Peer-Reviewed Paper Published: Developing Equitable and Effective Faculty Teaching, Advising, Service and Research Workload Policy and Practices

The largest single expense at a university is faculty salaries. It is the responsibility of the administration to ensure that faculty human resources are managed well from fiscal, resource optimization, and faculty morale perspectives. To achieve this requires a clear definition, communication, and implementation of workload policies and management practices in teaching, advising, research and scholarship. By studying this article and its linked resources, and by using the associated shared files, you will be able to:

  • Describe the different components of faculty workload, workload effort distributions, and how they are used in the faculty evaluation processes.
  • Describe how faculty workload varies with appointment type, rank and may evolve with seniority.
  • Create a concise table that communicates clearly to the faculty, expected teaching, research, and scholarly workload by appointment type, rank, and administrative appointment.
  • Explain the advantages and disadvantages of faculty overloads and create an appropriate policy to manage it.
  • Explain how courses vary in type and the impact student enrollments and course caps have on workload.
  • Explain the impact of new course development, development for a new form of delivery, team teaching, and the number of unique course sections taught per semester have on faculty workload.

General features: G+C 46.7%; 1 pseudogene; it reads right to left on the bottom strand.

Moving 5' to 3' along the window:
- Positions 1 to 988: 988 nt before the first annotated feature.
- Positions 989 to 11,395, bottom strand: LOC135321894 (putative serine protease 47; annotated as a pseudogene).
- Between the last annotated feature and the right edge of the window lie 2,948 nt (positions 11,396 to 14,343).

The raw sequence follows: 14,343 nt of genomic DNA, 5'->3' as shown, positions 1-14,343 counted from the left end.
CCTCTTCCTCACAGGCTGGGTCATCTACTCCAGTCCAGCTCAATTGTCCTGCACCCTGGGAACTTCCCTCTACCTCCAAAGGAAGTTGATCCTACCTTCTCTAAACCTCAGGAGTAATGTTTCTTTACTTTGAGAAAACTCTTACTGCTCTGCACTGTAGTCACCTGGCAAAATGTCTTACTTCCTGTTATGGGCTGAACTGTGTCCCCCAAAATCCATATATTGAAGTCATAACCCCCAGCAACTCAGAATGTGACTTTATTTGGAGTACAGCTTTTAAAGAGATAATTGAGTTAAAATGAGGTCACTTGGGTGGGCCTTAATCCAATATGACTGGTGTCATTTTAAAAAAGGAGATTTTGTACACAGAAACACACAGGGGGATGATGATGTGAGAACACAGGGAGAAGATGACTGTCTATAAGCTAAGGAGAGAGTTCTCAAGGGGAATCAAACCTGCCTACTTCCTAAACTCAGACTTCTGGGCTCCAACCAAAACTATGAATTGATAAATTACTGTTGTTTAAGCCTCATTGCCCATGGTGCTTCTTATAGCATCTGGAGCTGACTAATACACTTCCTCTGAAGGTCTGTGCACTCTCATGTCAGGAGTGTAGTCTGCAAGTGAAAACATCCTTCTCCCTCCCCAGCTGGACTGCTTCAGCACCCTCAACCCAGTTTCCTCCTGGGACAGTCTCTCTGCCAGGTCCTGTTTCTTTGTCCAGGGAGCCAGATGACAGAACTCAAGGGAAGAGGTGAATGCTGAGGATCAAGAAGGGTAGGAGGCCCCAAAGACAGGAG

• Develop an equitable policy to ensure faculty receive credit for all appropriate aspects of their teaching effort and ensures individual faculty workload is evenly distributed across different departments and colleges.
  • Explain the relative advantages and disadvantages of staff vs. faculty advisors, and good practices for placement and workload for professional staff.
  • Develop a policy for faculty advising workload and how it might be interchangeable with teaching workload.
  • Explain the various components and relative demands of faculty service, the impact of career stage on faculty participation, and how service expectations at the department, college, and university levels can be balanced.
  • Explain the role of scholarship within higher education, how productivity is measured, and how expectations can be clearly communicated.
  • Develop a policy that enables chairs to flexibly manage faculty workload so that assignments cater to the strengths of individual faculty but overall departmental productivity is maintained.
  • Develop a plan and implement a process to have faculty workload reviewed at an institution.

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The above peer-reviewed paper was published on the Higher Education Leadership Learning Online (HELLO) Community. The HELLO Community is an international, peer led and fed organization whose vision is “to become the resource of choice for higher education leaders when seeking practical information about performing their jobs with excellence”. HELLO is an information aggregator of articles, books, useful web sites and events, a powerful set of networking tools, and an open source online journal focused on practical solutions to higher ed management and leadership issues. Community membership is required for complete access to resources and is restricted to those who hold or have held a higher ed leadership position. There is no cost, advertising, or membership data sharing with other organizations.

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Categories: Chief Academic Affairs Office Staff, Dean’s Office Staff (Deans, Executive Deans, Associate/Assistant Deans, etc.), Department Chair Office Staff (Chairs, Assistant Chairs, Program Directors, etc.), Featured, President’s Office Staff, Recurrent

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